Book Review: Pistols & Petticoats by Erika Janik


I was provided a free copy of this book in exchange for an honest review. This fact has not altered my views on the book and I strive to provide my unaltered and completely honest option, for better or for worse.


Pistols & Petticoats

by Erika Janik

❤︎ ❤︎ ❤︎

Series: Standalone
Genres: Non-Fiction, History, Mystery
Published By: Beacon Press in 2016
Format: Paperback (248 pages)



A lively exploration of the struggles faced by women in law enforcement and mystery fiction for the past 175 years.

In 1910, Alice Wells took the oath to join the all-male Los Angeles Police Department. She wore no uniform, carried no weapon, and kept her badge stuffed in her pocketbook. She wasn’t the first or only policewoman, but she became the movement’s most visible voice.

Police work from its very beginning was considered a male domain, far too dangerous and rough for a respectable woman to even contemplate doing, much less take on as a profession. A policewoman worked outside the home, walking dangerous city streets late at night to confront burglars, drunks, scam artists, and prostitutes. To solve crimes, she observed, collected evidence, and used reason and logic–traits typically associated with men. And most controversially of all, she had a purpose separate from her husband, children, and home. Women who donned the badge faced harassment and discrimination. It would take more than seventy years for women to enter the force as full-fledged officers.

Yet within the covers of popular fiction, women not only wrote mysteries but also created female characters that handily solved crimes. Smart, independent, and courageous, these nineteenth- and early twentieth-century female sleuths (including a healthy number created by male writers) set the stage for Agatha Christie’s Miss Marple, Sara Paretsky’s V. I. Warshawski, Patricia Cornwell’s Kay Scarpetta, and Sue Grafton’s Kinsey Millhone, as well as TV detectives such as Prime Suspect’s Jane Tennison and Law and Order’s Olivia Benson. The authors were not amateurs dabbling in detection but professional writers who helped define the genre and competed with men, often to greater success.

Pistols and Petticoats tells the story of women’s very early place in crime fiction and their public crusade to transform policing. Whether real or fictional, investigating women were nearly always at odds with society. Most women refused to let that stop them, paving the way to a modern professional life for women on the force and in popular culture.


Erika Janik seems to me like the type of person who learns a fact, then gets really excited about it and learns everything possible about the subject.  She is clearly enthusiastic and while I found Pistols and Petticoats interesting, it was a little too ambitious and scattered for my tastes.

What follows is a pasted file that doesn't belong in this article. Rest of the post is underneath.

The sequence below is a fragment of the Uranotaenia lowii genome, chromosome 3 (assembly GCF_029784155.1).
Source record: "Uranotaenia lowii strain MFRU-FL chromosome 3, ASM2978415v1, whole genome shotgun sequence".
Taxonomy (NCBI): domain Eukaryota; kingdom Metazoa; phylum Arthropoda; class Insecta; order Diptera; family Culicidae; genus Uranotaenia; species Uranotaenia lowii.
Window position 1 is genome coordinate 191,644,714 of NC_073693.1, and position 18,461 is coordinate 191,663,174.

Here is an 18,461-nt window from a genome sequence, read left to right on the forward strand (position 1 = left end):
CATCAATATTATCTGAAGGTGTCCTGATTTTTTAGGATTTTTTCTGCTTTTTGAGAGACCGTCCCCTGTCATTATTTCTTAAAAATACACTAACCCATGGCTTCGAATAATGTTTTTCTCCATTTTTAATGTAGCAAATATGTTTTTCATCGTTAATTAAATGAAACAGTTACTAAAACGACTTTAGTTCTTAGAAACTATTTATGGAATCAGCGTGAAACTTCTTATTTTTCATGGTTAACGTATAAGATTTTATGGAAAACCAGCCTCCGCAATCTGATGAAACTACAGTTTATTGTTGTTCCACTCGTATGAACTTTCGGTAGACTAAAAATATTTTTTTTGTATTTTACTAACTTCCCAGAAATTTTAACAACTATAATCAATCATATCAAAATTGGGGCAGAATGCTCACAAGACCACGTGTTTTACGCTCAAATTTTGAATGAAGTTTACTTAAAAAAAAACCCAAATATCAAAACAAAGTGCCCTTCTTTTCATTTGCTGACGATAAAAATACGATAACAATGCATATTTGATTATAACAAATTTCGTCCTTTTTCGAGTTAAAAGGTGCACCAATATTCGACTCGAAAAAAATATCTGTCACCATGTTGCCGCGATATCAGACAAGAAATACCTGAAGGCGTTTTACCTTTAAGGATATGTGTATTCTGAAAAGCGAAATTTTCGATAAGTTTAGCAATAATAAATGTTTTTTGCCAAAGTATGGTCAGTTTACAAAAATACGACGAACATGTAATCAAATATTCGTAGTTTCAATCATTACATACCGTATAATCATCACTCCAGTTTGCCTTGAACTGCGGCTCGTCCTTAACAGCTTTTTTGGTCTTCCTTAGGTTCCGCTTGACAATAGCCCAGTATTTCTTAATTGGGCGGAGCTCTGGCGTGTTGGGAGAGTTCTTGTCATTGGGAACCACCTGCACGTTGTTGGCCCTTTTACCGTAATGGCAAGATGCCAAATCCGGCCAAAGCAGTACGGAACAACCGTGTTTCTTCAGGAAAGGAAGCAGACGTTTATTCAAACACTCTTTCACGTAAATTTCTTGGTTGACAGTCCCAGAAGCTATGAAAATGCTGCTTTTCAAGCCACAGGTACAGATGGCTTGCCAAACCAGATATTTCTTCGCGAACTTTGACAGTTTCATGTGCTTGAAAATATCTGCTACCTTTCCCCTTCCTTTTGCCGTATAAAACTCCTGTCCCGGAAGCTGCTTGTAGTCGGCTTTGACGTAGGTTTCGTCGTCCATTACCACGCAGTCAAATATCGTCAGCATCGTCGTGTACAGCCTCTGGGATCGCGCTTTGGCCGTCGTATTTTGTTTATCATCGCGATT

There are several ways to format any non-fiction work.  My experience in historical works is that they are approached from a chronological point-of-view.  Janik, instead, chooses to take the route of division of subject matter.  There are chapters about the first women in real life and fiction, there are chapters about uniforms and dress, job requirements, the social stigmas of being in law enforcement and so forth.  If I were a researcher looking for a specific body of information, this would be quite useful.  From a read-through standpoint, however, it makes the work feel scattered.  Names come up time and again and are not always reintroduced so I would have to keep jumping back to figure out who she was talking about.

Speaking of names, there are a lot of them.  Tackling both real-world women and fictional ones, and their authors is a fairly ambitious topic for so small a book and there are a lot of condensed facts.  If anything, I would have advised breaking this work into three separate sections and tackling each angle one at a time, just for the reader’s sake.  Having to go back and fact check on fictional vs. real life women definitely disrupted the flow.



Detail is something Janik offers in spades.  It is immediately clear how passionate she is about her subject, and her desire to share every little bit of what she has learned.  There is absolutely nothing vague about her work – you want detail?  You got it.



Women in law enforcement is an interesting subject and I do appreciate how Janik has tried to offer even more illumination by wrangling the likes of Miss Marple and Nancy Drew into the mix.  I think I was more interested in the history of female detectives in fiction than I was in the real life women, although the included image section in the middle of the book was a nice touch.  I never knew, for example, that L. Frank Baum had written a series of adventuring women.  I don’t know how thoroughly this subject has been approached before, or if there are any other books quite like this one, but Janik’s passion certainly presents an interesting subject.



I think there are about twenty pages of source material and references in the appendix of this book, and all are great for those who found this book interesting, but wanted to dive more deeply into a singular section of the material – women’s treatment in prisons, for example.  Janik is very well researched.

Personal Thoughts

Overall, I just wasn’t blown away by this book.  I will not deny that Janik knows her source material and knows it well, and the subject is interesting… but I found the readability very difficult for me.  I know this isn’t always evident from my blog and reviews on Goodreads, but I have ready a fair amount of historical non-fiction and don’t attribute the difficulty in reading this to a change in flow from fiction to non-fiction.  In fact, I find that formats like this are the types that steer laymen away from history – there are so many names and dates and not a clear lineage of growth of the story (and yes, historical non-fiction definitely has a story).  Pistols and Petticoats is a fine book for academics to pick up and peruse, but it may be less accessible to those unprepared to jump into a lot of scattered detail.


Very informative, very difficult to get into thanks to the overwhelming detail and jumping subjects.


Beacon Press provided me with a copy of this book when I won the drawing on LibraryThing – huzzah!  It will be going out into the wild to be loved by someone else.